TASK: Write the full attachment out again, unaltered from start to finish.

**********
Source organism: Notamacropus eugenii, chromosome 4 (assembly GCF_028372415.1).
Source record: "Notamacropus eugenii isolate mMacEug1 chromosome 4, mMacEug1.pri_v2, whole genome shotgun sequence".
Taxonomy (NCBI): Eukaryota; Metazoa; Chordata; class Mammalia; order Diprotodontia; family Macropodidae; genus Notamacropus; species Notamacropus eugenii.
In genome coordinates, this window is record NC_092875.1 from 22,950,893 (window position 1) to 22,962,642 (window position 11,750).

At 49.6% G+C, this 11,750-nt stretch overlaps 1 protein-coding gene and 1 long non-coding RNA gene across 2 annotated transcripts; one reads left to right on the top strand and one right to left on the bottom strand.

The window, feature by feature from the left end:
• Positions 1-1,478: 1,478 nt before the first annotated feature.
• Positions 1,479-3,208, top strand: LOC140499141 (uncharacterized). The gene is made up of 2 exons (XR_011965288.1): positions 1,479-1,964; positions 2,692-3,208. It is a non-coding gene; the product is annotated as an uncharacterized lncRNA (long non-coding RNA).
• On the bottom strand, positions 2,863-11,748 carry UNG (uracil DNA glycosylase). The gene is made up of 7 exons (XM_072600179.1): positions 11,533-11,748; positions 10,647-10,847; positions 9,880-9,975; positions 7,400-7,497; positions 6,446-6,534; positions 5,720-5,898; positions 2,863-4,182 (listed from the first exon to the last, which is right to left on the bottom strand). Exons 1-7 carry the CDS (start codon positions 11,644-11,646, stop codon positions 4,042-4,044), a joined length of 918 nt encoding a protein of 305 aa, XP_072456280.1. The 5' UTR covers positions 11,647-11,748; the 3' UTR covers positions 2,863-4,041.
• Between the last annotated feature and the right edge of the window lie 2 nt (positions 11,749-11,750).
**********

Source organism: Notamacropus eugenii, chromosome 4 (assembly GCF_028372415.1).
Source record: "Notamacropus eugenii isolate mMacEug1 chromosome 4, mMacEug1.pri_v2, whole genome shotgun sequence".
Taxonomy (NCBI): Eukaryota; Metazoa; Chordata; class Mammalia; order Diprotodontia; family Macropodidae; genus Notamacropus; species Notamacropus eugenii.
In genome coordinates, this window is record NC_092875.1 from 22,950,893 (window position 1) to 22,962,642 (window position 11,750).

At 49.6% G+C, this 11,750-nt stretch overlaps 1 protein-coding gene and 1 long non-coding RNA gene across 2 annotated transcripts; one reads left to right on the top strand and one right to left on the bottom strand.

The window, feature by feature from the left end:
• Positions 1-1,478: 1,478 nt before the first annotated feature.
• Positions 1,479-3,208, top strand: LOC140499141 (uncharacterized). The gene is made up of 2 exons (XR_011965288.1): positions 1,479-1,964; positions 2,692-3,208. It is a non-coding gene; the product is annotated as an uncharacterized lncRNA (long non-coding RNA).
• On the bottom strand, positions 2,863-11,748 carry UNG (uracil DNA glycosylase). The gene is made up of 7 exons (XM_072600179.1): positions 11,533-11,748; positions 10,647-10,847; positions 9,880-9,975; positions 7,400-7,497; positions 6,446-6,534; positions 5,720-5,898; positions 2,863-4,182 (listed from the first exon to the last, which is right to left on the bottom strand). Exons 1-7 carry the CDS (start codon positions 11,644-11,646, stop codon positions 4,042-4,044), a joined length of 918 nt encoding a protein of 305 aa, XP_072456280.1. The 5' UTR covers positions 11,647-11,748; the 3' UTR covers positions 2,863-4,041.
• Between the last annotated feature and the right edge of the window lie 2 nt (positions 11,749-11,750).